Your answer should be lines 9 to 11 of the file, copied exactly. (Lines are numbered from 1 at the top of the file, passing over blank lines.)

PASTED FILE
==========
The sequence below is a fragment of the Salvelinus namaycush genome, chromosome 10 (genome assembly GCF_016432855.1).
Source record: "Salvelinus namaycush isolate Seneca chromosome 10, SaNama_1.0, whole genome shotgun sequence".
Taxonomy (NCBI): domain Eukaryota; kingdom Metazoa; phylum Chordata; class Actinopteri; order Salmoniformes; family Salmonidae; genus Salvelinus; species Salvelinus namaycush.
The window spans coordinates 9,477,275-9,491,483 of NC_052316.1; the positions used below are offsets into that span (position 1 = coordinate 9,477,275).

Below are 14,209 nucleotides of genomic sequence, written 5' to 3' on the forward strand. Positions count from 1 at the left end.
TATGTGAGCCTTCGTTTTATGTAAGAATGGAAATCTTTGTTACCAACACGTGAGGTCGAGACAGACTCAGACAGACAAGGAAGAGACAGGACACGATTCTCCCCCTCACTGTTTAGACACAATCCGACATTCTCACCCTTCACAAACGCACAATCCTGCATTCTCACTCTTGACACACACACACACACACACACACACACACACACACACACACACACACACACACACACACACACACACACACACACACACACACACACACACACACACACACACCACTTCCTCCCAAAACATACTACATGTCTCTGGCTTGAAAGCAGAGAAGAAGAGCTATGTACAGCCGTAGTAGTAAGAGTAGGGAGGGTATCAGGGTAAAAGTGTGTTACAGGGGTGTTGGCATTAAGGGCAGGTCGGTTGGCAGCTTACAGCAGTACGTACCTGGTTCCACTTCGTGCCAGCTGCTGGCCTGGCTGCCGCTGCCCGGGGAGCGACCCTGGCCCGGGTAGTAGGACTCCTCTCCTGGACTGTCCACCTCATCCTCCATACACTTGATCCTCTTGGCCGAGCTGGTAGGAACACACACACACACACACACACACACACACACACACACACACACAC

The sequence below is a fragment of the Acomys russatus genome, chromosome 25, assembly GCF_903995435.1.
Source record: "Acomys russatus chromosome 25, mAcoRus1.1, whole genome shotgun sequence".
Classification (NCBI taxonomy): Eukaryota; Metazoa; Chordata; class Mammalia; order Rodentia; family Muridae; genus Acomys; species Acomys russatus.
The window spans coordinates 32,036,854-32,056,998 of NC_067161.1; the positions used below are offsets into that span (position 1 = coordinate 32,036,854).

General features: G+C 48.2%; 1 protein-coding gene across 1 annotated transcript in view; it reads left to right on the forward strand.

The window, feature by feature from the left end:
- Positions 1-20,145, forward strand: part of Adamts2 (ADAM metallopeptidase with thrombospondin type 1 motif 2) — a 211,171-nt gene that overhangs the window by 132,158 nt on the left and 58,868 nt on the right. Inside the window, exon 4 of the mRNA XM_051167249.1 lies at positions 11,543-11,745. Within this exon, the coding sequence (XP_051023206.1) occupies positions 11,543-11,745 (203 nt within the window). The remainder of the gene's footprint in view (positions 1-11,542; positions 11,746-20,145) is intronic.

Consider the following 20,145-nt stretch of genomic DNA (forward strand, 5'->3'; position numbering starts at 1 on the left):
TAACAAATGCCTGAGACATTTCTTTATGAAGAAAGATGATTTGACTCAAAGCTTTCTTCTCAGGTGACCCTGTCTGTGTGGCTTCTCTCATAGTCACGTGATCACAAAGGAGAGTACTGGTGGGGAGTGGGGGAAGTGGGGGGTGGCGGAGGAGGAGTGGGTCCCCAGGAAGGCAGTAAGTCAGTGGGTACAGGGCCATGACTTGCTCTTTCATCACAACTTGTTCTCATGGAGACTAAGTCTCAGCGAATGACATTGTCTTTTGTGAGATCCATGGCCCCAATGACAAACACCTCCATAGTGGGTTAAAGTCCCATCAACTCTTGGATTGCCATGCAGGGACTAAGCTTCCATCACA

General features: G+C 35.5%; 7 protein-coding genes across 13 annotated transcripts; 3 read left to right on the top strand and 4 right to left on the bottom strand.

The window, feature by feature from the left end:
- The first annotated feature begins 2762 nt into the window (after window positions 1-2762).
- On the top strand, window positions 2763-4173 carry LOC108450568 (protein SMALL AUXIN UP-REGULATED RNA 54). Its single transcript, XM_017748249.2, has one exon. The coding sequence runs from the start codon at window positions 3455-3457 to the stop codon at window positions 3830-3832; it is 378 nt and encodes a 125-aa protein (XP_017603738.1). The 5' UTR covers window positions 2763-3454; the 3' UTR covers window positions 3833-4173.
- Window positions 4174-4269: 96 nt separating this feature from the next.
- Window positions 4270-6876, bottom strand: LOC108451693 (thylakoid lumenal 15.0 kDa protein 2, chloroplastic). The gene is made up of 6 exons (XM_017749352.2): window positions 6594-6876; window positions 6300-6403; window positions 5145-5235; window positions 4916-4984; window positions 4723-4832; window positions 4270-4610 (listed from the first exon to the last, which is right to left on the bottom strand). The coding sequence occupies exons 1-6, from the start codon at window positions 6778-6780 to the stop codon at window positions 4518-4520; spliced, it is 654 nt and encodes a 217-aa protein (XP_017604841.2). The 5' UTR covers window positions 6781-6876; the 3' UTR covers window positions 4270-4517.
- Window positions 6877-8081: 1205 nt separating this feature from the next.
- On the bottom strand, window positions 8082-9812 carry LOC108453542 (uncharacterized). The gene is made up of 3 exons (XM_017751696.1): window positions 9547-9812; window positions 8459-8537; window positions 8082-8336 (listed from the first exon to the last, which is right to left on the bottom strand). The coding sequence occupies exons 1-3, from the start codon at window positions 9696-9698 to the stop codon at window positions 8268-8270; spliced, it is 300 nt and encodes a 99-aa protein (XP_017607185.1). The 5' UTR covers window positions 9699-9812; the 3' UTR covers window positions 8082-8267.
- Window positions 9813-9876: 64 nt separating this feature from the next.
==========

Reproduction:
Classification (NCBI taxonomy): Eukaryota; Metazoa; Chordata; class Mammalia; order Rodentia; family Muridae; genus Acomys; species Acomys russatus.
The window spans coordinates 32,036,854-32,056,998 of NC_067161.1; the positions used below are offsets into that span (position 1 = coordinate 32,036,854).

General features: G+C 48.2%; 1 protein-coding gene across 1 annotated transcript in view; it reads left to right on the forward strand.